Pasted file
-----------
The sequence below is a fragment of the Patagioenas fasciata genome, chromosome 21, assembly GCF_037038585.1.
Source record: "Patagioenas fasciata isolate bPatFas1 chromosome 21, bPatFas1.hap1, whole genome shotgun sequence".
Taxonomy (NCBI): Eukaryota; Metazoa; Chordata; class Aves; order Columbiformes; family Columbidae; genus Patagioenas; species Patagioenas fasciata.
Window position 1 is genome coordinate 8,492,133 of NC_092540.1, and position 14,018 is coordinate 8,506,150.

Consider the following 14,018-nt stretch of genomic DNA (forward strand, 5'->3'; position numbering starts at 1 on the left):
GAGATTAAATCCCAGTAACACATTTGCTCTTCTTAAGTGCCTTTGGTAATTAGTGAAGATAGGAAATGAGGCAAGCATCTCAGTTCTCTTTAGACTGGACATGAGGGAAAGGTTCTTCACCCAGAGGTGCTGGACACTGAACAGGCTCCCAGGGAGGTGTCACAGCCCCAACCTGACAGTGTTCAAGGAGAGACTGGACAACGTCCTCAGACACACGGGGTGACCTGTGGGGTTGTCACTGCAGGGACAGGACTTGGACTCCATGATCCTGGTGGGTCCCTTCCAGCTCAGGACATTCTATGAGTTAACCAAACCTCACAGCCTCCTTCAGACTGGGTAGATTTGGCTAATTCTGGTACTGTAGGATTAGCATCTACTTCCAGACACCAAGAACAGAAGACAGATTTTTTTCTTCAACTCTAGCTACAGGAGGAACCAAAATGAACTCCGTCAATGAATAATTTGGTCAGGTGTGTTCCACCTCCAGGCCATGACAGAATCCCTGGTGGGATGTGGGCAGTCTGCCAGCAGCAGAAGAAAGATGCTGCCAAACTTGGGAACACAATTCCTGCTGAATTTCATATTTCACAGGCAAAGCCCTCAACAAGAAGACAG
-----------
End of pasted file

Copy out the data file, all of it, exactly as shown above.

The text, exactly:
The sequence below is a fragment of the Patagioenas fasciata genome, chromosome 21, assembly GCF_037038585.1.
Source record: "Patagioenas fasciata isolate bPatFas1 chromosome 21, bPatFas1.hap1, whole genome shotgun sequence".
Taxonomy (NCBI): Eukaryota; Metazoa; Chordata; class Aves; order Columbiformes; family Columbidae; genus Patagioenas; species Patagioenas fasciata.
Window position 1 is genome coordinate 8,492,133 of NC_092540.1, and position 14,018 is coordinate 8,506,150.

Consider the following 14,018-nt stretch of genomic DNA (forward strand, 5'->3'; position numbering starts at 1 on the left):
GAGATTAAATCCCAGTAACACATTTGCTCTTCTTAAGTGCCTTTGGTAATTAGTGAAGATAGGAAATGAGGCAAGCATCTCAGTTCTCTTTAGACTGGACATGAGGGAAAGGTTCTTCACCCAGAGGTGCTGGACACTGAACAGGCTCCCAGGGAGGTGTCACAGCCCCAACCTGACAGTGTTCAAGGAGAGACTGGACAACGTCCTCAGACACACGGGGTGACCTGTGGGGTTGTCACTGCAGGGACAGGACTTGGACTCCATGATCCTGGTGGGTCCCTTCCAGCTCAGGACATTCTATGAGTTAACCAAACCTCACAGCCTCCTTCAGACTGGGTAGATTTGGCTAATTCTGGTACTGTAGGATTAGCATCTACTTCCAGACACCAAGAACAGAAGACAGATTTTTTTCTTCAACTCTAGCTACAGGAGGAACCAAAATGAACTCCGTCAATGAATAATTTGGTCAGGTGTGTTCCACCTCCAGGCCATGACAGAATCCCTGGTGGGATGTGGGCAGTCTGCCAGCAGCAGAAGAAAGATGCTGCCAAACTTGGGAACACAATTCCTGCTGAATTTCATATTTCACAGGCAAAGCCCTCAACAAGAAGACAG